Conclusion

This report illustrates that the diagnosis of tuberculosis remains a challenge, not only because of its silent course but also due to the suboptimal diagnostic tests available. Although there was no identification of Mycobacterium tuberculosis in our patient, the exclusion of a more probable diagnosis and the risk of not treating a tuberculoma, led to the decision to start tuberculosis treatment.

Keywords: Extra pulmonary tuberculosis, Tuberculoma, IGRA assay


Acknowledgements

We would like to thank Dr. Olinda Rebelo (Neuropathology Laboratory, Neurology Department, Coimbra Hospital and Universitary Centre) for providing histologic images.


References
  1. WHO. Global tuberculosis report 2014 (WHO/HTM/TB/2014.08). World Health Organization, Geneva, Switzerland; 2014. [Available at: http://www.who.int/tb/publications/global_report/gtbr14_main_text.pdf]    Back to citation no. 1
  2. Rock RB, Olin M, Baker CA, Molitor TW, Peterson PK. Central nervous system tuberculosis: pathogenesis and clinical aspects. Clin Microbiol Rev 2008 Apr;21(2):243–61.   [CrossRef]   [Pubmed]    Back to citation no. 2
  3. Mehta PK, Raj A, Singh N, Khuller GK. Diagnosis of extrapulmonary tuberculosis by PCR. FEMS Immunol Med Microbiol 2012 Oct;66(1):20–36.   [CrossRef]   [Pubmed]    Back to citation no. 3
  4. Yan L, Xiao H, Han M, Zhang Q. Diagnostic value of T-SPOT.TB interferon-? release assays for active tuberculosis. Exp Ther Med 2016 Jul;10(1):345–51.   [CrossRef]   [Pubmed]    Back to citation no. 4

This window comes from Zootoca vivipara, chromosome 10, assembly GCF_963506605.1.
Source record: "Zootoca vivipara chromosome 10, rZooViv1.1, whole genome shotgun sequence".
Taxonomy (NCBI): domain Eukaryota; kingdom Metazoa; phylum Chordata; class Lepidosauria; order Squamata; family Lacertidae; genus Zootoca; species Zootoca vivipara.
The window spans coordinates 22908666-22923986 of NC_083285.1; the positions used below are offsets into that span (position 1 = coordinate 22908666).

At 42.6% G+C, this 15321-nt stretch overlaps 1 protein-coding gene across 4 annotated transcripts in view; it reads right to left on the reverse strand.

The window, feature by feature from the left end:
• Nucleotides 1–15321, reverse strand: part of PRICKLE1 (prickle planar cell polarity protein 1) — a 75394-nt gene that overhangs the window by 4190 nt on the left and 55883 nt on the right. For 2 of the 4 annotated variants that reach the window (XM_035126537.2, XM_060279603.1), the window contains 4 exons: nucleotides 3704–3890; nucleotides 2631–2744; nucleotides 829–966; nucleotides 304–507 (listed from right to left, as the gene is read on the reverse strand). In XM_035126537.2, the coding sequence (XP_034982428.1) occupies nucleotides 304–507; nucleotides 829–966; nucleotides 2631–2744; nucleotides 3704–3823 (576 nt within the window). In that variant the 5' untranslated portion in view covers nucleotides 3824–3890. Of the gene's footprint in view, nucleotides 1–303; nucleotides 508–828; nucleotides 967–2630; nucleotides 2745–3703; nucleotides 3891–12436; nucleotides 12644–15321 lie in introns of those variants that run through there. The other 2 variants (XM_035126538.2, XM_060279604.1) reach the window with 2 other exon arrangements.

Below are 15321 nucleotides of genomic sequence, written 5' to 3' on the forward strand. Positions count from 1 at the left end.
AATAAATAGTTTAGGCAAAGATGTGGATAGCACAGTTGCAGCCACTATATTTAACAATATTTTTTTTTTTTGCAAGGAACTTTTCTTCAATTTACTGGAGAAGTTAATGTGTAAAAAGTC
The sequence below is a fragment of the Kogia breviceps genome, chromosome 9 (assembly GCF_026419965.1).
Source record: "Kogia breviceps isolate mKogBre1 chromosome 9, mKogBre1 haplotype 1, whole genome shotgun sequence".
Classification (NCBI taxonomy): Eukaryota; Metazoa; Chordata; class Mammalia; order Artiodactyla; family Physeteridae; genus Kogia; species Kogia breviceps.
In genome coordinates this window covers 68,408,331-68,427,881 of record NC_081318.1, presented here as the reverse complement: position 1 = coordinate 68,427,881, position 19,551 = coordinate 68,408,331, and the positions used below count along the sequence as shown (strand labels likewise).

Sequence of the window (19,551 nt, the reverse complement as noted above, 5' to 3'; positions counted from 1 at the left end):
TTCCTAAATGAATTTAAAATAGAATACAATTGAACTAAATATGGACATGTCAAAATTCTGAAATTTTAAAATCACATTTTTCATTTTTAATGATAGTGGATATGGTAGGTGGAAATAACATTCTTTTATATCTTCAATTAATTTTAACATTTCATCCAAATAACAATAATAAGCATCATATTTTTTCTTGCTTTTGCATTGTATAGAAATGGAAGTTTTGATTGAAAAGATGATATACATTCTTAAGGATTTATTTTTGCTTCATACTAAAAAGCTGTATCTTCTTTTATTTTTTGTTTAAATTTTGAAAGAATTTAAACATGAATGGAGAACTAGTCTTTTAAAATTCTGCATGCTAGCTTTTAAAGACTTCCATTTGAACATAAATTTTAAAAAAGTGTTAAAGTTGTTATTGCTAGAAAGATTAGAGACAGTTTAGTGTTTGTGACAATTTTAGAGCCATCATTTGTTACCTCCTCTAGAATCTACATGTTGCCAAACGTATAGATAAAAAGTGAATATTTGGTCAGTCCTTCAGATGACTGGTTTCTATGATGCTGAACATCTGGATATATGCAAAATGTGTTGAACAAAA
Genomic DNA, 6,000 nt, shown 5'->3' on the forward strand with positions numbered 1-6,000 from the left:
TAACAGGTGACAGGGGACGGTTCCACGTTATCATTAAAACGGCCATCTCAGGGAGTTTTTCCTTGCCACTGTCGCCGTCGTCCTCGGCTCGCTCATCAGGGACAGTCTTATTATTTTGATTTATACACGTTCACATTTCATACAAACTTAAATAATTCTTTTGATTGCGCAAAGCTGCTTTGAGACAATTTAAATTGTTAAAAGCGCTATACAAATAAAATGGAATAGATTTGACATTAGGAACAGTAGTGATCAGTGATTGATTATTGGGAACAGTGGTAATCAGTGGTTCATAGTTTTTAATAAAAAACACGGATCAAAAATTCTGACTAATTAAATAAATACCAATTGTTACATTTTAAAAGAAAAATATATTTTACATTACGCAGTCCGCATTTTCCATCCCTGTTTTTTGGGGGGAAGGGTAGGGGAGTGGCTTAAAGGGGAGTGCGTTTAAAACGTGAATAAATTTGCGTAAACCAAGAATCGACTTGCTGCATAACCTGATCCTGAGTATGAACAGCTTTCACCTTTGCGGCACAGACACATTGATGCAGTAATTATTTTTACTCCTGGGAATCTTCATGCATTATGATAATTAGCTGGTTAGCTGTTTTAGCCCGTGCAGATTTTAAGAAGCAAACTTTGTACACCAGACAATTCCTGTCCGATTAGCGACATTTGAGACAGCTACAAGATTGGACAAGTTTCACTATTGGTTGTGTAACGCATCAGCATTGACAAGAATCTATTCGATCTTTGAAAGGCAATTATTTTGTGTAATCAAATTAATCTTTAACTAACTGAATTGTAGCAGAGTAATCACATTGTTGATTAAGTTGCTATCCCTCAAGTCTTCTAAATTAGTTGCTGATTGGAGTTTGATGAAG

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Author Contributions
Joana Cochicho – Substantial contributions to conception and design, Acquisition of data, Analysis and interpretation of data, Drafting the article, Revising it critically for important intellectual content, Final approval of the version to be published
Emília Louro – Substantial contributions to conception and design, Acquisition of data, Analysis and interpretation of data, Drafting the article, Revising it critically for important intellectual content, Final approval of the version to be published
Armando Carvalho – Analysis and interpretation of data, Revising it critically for important intellectual content, Final approval of the version to be published
Guarantor of submission
The corresponding author is the guarantor of submission.
Source of support
None
Conflict of interest
Authors declare no conflict of interest.
Copyright
© 2016 Joana Cochicho et al. This article is distributed under the terms of Creative Commons Attribution License which permits unrestricted use, distribution and reproduction in any medium provided the original author(s) and original publisher are properly credited. Please see the copyright policy on the journal website for more information.